Then disaster strikes, and the royal family of Ikeria is wiped out, leaving Josan/Lucius alone as a legitimate heir to the throne, a monk masquerading as a prince, a traitor suspected of masterminding the whole affair, a prince turned prisoner turned monarch. Now the two men in one body must again cooperate, marshalling their forces as they attempt to consolidate their power, in order to stay alive. Once again, they'll play a deadly game of politics, pitting loyal forces against would be usurpers, and planning for the inevitable trouble looming in the distance. War between Sedda and Ikaria is brewing, and if the Ikarian factions can't unify themselves in time, the land will be vulnerable and easy pickings. Unfortunately, what no one realizes is that the Josan/Lucius merging is imperfect, and it's slowing killing them both. Luckily, they have a few tricks up their sleeves that may just allow them to win over the people they need in order to defeat Lady Ysobel and Sedda once again.

The First Betrayal and The Sea Change are the first two parts of a fascinating trilogy that works with an unusual premise. It didn't take me long to guess that Josan was really Lucius, as it's almost a given that any missing prince mentioned in the first book of a fantasy trilogy will play a part at some point, and all the clues were there. However, Patricia Bray threw us all a curveball with the way she handled the Josan/Lucius blending, and the resulting conflict/interaction between the two provides a great dynamic that fuels the direction of the plot quite nicely. Uneasy allies, occasional enemies, maybe even reluctant friends, utterly dependant on each others skills and knowledge, they're at the heart of everything going on, for good and bad. The political and economic maneuvering in this series is likewise interesting; it's not overly complex, but it's interesting to watch the ebb and flow of power and loyalties, in both Sedda and Ikeria.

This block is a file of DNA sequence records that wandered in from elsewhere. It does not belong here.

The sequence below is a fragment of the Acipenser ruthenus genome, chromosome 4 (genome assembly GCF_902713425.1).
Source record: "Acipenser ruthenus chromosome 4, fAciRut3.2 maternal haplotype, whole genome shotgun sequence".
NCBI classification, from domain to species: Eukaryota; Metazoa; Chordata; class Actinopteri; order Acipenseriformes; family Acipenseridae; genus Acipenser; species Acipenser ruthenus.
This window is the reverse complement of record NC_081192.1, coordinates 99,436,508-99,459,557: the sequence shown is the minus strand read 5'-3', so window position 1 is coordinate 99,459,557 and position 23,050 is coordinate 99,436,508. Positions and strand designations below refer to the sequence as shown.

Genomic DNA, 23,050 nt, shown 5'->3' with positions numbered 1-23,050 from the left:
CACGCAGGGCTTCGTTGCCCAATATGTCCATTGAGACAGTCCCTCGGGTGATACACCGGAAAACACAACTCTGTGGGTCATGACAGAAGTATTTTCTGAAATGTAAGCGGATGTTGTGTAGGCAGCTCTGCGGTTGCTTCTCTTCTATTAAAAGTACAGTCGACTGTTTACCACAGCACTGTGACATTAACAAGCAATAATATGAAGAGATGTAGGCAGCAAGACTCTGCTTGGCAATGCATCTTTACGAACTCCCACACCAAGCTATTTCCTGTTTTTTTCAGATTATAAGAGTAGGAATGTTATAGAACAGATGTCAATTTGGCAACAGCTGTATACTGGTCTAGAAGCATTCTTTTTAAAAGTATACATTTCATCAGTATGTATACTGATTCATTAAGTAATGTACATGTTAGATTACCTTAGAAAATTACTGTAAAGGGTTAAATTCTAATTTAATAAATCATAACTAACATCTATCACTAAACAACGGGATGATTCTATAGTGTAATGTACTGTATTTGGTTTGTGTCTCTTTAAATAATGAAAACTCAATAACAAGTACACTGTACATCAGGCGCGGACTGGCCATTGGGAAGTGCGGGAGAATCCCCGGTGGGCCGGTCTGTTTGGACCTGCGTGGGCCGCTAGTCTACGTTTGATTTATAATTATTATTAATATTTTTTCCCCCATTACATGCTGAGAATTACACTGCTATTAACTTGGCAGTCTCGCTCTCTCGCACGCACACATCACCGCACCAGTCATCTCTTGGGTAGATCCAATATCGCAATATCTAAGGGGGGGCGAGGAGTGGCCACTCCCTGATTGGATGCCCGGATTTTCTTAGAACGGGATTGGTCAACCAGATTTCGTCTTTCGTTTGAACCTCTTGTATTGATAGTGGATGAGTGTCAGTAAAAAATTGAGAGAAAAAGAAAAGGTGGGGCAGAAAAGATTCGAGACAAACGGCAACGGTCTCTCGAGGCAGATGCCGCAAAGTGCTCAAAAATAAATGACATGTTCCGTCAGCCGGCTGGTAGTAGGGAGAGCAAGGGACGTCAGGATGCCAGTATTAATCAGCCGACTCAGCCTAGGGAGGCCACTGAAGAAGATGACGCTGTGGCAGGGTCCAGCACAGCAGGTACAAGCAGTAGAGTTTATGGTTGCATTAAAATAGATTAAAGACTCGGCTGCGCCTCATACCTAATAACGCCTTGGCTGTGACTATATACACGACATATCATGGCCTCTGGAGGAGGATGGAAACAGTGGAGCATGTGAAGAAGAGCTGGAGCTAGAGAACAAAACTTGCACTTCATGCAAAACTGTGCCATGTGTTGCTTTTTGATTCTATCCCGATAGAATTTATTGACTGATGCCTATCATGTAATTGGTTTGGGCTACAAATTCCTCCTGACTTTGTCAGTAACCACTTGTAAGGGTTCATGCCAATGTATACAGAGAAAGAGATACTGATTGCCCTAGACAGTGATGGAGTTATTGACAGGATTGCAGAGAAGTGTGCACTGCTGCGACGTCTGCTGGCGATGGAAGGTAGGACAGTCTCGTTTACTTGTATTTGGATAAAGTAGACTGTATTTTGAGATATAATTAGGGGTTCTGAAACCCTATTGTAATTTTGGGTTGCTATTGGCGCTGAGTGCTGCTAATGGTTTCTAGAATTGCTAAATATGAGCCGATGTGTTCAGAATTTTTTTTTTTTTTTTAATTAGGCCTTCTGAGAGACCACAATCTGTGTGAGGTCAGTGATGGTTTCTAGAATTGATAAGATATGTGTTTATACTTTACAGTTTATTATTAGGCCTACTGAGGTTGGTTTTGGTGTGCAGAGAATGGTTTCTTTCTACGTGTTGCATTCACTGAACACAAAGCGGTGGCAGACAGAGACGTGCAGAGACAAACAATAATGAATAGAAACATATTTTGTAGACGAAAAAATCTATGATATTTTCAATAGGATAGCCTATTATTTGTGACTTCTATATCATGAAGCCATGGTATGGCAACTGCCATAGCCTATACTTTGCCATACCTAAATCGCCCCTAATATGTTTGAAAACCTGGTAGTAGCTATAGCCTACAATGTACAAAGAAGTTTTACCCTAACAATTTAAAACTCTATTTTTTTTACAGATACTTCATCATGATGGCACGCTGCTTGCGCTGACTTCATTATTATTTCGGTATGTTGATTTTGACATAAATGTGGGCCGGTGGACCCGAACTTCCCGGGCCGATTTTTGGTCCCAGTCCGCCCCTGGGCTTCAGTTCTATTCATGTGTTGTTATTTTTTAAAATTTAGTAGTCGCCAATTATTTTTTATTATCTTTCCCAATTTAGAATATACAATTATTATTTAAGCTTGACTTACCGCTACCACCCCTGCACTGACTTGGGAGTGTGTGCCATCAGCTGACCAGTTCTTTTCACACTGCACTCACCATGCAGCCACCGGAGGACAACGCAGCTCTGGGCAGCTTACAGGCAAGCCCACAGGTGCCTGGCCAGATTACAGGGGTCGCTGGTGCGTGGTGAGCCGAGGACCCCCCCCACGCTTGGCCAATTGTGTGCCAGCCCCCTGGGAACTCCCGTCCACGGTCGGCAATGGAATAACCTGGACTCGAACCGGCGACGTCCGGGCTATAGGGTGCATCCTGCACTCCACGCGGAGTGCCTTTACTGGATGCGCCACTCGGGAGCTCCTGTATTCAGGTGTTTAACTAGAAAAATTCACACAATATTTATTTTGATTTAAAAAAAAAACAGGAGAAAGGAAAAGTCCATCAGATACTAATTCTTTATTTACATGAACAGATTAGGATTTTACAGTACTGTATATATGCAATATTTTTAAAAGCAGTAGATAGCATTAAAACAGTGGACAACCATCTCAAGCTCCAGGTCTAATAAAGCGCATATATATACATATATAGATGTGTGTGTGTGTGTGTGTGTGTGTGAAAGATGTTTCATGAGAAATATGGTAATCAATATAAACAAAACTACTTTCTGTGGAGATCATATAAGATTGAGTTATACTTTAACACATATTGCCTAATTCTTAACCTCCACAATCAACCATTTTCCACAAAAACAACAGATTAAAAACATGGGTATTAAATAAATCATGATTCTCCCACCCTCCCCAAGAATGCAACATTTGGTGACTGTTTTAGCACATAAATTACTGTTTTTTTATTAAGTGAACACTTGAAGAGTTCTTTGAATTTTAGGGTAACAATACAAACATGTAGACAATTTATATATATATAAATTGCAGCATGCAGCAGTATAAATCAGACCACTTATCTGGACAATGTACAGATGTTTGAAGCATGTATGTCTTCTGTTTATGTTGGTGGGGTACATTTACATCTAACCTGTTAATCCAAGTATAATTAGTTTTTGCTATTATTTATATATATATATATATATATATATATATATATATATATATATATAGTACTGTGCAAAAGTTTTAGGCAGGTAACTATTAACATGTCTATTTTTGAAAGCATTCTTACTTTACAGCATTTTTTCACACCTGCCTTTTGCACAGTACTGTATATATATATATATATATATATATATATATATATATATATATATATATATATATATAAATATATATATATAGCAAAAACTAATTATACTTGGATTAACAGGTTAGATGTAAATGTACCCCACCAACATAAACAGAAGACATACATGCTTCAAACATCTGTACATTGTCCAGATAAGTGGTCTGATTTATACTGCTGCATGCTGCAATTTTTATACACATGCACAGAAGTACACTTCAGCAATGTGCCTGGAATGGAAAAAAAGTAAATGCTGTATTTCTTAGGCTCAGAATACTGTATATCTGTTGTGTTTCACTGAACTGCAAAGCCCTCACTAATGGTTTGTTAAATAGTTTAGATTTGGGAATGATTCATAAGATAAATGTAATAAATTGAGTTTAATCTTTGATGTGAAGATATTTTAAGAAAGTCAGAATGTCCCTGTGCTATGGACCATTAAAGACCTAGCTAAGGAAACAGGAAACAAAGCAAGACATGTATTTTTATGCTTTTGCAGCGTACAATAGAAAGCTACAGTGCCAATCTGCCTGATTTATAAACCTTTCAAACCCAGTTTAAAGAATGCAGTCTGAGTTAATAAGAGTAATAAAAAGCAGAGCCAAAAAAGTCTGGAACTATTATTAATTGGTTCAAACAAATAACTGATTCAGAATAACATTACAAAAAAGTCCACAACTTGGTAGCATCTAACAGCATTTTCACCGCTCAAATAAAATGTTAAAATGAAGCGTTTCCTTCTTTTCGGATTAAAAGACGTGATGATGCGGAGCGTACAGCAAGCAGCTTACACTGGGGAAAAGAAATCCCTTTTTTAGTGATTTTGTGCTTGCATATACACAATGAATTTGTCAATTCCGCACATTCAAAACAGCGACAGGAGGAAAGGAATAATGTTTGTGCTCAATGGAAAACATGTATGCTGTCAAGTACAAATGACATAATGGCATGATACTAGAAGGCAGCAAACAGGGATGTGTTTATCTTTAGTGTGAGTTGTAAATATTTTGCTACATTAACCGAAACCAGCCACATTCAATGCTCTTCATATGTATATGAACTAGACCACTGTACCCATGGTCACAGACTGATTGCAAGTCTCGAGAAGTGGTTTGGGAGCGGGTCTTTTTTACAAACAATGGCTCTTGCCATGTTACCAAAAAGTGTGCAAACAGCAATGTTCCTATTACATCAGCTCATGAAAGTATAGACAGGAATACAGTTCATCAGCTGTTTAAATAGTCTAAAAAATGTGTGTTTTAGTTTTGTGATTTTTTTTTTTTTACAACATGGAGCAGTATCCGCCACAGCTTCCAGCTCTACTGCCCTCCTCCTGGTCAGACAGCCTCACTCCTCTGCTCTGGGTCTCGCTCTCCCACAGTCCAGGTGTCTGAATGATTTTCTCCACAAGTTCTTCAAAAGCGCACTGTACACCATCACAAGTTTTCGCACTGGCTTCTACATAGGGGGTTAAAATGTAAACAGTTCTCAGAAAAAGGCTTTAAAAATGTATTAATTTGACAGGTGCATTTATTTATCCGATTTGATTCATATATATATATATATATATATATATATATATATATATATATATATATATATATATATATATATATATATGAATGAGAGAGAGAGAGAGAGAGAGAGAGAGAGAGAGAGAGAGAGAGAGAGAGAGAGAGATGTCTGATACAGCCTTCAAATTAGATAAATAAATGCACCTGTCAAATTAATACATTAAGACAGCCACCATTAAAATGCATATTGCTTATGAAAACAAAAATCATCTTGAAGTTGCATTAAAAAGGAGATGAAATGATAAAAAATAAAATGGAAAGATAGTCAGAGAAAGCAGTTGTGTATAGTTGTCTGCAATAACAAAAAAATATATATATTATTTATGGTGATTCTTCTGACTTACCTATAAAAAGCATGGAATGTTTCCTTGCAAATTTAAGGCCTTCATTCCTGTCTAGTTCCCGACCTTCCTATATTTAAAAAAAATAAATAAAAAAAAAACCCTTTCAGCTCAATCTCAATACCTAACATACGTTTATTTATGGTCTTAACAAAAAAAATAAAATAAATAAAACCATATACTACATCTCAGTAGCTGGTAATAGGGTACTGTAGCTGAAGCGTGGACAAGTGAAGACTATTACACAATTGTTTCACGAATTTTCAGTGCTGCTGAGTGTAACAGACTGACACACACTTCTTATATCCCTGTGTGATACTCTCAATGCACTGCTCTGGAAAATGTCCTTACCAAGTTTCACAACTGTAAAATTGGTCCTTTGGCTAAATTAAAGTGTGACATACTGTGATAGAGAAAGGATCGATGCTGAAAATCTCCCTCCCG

I'm definitely looking forward to the final book in the trilogy to see how it all wraps up, and how the story of Josan and Lucius is resolved, for it's hard to see a way for them both to get a happy ending at this point. Bray's talent for weaving imaginative, non-cookie cutter fantasy is clearly present in this series, and it'll be interesting to see what she has planned to cap things off. I've enjoyed things so far, and I'd happily recommend these books for someone who likes politics and devious twists in their fantasy. She may not be as epic as, say, George R.R. Martin, but she satisfies nonetheless.

Copyright © 2008 Michael M Jones

Michael M Jones enjoys an addiction to books, for which he's glad there is no cure. He lives with his very patient wife (who doesn't complain about books taking over the house... much), eight cats, and a large plaster penguin that once tasted blood and enjoyed it. A prophecy states that when Michael finishes reading everything on his list, he'll finally die. He aims to be immortal.